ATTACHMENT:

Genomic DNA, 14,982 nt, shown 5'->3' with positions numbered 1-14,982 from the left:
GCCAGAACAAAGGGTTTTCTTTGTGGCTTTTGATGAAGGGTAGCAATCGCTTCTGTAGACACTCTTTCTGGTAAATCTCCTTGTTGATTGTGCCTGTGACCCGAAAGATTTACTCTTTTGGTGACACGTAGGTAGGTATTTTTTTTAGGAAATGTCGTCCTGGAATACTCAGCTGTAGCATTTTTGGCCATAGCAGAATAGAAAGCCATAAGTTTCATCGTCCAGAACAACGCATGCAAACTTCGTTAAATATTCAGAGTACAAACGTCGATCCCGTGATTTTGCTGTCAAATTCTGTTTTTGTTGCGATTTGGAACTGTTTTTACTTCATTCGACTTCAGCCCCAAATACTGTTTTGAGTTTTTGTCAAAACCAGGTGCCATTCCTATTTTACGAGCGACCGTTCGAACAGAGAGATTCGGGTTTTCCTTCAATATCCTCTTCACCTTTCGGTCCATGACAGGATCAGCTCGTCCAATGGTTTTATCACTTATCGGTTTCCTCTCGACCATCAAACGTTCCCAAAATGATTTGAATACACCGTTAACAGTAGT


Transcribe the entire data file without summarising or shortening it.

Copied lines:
Genomic DNA, 14,982 nt, shown 5'->3' with positions numbered 1-14,982 from the left:
GCCAGAACAAAGGGTTTTCTTTGTGGCTTTTGATGAAGGGTAGCAATCGCTTCTGTAGACACTCTTTCTGGTAAATCTCCTTGTTGATTGTGCCTGTGACCCGAAAGATTTACTCTTTTGGTGACACGTAGGTAGGTATTTTTTTTAGGAAATGTCGTCCTGGAATACTCAGCTGTAGCATTTTTGGCCATAGCAGAATAGAAAGCCATAAGTTTCATCGTCCAGAACAACGCATGCAAACTTCGTTAAATATTCAGAGTACAAACGTCGATCCCGTGATTTTGCTGTCAAATTCTGTTTTTGTTGCGATTTGGAACTGTTTTTACTTCATTCGACTTCAGCCCCAAATACTGTTTTGAGTTTTTGTCAAAACCAGGTGCCATTCCTATTTTACGAGCGACCGTTCGAACAGAGAGATTCGGGTTTTCCTTCAATATCCTCTTCACCTTTCGGTCCATGACAGGATCAGCTCGTCCAATGGTTTTATCACTTATCGGTTTCCTCTCGACCATCAAACGTTCCCAAAATGATTTGAATACACCGTTAACAGTAGT